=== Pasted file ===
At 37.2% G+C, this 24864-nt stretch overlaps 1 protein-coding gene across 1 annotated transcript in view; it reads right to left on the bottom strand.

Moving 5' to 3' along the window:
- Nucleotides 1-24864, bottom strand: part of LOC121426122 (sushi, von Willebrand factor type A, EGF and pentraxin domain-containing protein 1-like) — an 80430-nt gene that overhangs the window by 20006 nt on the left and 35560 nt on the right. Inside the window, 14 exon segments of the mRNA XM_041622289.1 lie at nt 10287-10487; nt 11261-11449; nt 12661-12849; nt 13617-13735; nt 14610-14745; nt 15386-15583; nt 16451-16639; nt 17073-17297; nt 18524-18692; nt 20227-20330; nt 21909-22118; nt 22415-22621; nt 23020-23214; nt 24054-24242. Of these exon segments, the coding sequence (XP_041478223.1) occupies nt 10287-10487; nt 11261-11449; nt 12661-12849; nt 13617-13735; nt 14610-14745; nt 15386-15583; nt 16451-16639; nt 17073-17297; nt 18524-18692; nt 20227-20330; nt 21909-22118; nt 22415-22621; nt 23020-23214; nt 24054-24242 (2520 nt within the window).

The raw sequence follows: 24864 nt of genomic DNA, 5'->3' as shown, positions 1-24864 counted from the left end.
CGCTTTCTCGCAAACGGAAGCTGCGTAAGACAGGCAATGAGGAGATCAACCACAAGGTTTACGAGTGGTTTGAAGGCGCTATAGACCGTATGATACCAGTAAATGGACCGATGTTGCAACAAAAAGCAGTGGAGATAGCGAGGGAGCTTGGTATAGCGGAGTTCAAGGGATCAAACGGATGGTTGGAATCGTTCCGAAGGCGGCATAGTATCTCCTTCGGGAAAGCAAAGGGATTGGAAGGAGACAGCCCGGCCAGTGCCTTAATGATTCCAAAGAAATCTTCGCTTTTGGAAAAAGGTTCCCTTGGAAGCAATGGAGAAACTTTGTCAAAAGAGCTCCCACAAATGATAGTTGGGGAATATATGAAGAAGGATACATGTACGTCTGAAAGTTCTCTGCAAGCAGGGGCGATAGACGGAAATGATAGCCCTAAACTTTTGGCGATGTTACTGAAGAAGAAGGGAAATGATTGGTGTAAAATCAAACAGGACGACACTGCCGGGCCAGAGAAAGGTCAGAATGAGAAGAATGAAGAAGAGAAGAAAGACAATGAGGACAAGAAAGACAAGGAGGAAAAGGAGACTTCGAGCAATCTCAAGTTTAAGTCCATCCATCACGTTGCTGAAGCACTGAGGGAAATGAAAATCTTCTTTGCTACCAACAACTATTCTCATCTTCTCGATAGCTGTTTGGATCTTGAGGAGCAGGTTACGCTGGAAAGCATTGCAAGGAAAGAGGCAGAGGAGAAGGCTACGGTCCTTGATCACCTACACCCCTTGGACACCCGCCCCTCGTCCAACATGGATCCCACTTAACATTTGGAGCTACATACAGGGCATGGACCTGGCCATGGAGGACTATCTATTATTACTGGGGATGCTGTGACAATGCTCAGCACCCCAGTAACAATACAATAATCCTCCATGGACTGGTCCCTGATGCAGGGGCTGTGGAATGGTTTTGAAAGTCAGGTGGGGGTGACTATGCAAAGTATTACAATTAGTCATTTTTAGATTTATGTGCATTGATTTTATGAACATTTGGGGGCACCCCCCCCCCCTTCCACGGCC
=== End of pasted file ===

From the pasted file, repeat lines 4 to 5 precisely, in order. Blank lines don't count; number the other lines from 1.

The raw sequence follows: 24864 nt of genomic DNA, 5'->3' as shown, positions 1-24864 counted from the left end.
CGCTTTCTCGCAAACGGAAGCTGCGTAAGACAGGCAATGAGGAGATCAACCACAAGGTTTACGAGTGGTTTGAAGGCGCTATAGACCGTATGATACCAGTAAATGGACCGATGTTGCAACAAAAAGCAGTGGAGATAGCGAGGGAGCTTGGTATAGCGGAGTTCAAGGGATCAAACGGATGGTTGGAATCGTTCCGAAGGCGGCATAGTATCTCCTTCGGGAAAGCAAAGGGATTGGAAGGAGACAGCCCGGCCAGTGCCTTAATGATTCCAAAGAAATCTTCGCTTTTGGAAAAAGGTTCCCTTGGAAGCAATGGAGAAACTTTGTCAAAAGAGCTCCCACAAATGATAGTTGGGGAATATATGAAGAAGGATACATGTACGTCTGAAAGTTCTCTGCAAGCAGGGGCGATAGACGGAAATGATAGCCCTAAACTTTTGGCGATGTTACTGAAGAAGAAGGGAAATGATTGGTGTAAAATCAAACAGGACGACACTGCCGGGCCAGAGAAAGGTCAGAATGAGAAGAATGAAGAAGAGAAGAAAGACAATGAGGACAAGAAAGACAAGGAGGAAAAGGAGACTTCGAGCAATCTCAAGTTTAAGTCCATCCATCACGTTGCTGAAGCACTGAGGGAAATGAAAATCTTCTTTGCTACCAACAACTATTCTCATCTTCTCGATAGCTGTTTGGATCTTGAGGAGCAGGTTACGCTGGAAAGCATTGCAAGGAAAGAGGCAGAGGAGAAGGCTACGGTCCTTGATCACCTACACCCCTTGGACACCCGCCCCTCGTCCAACATGGATCCCACTTAACATTTGGAGCTACATACAGGGCATGGACCTGGCCATGGAGGACTATCTATTATTACTGGGGATGCTGTGACAATGCTCAGCACCCCAGTAACAATACAATAATCCTCCATGGACTGGTCCCTGATGCAGGGGCTGTGGAATGGTTTTGAAAGTCAGGTGGGGGTGACTATGCAAAGTATTACAATTAGTCATTTTTAGATTTATGTGCATTGATTTTATGAACATTTGGGGGCACCCCCCCCCCCTTCCACGGCC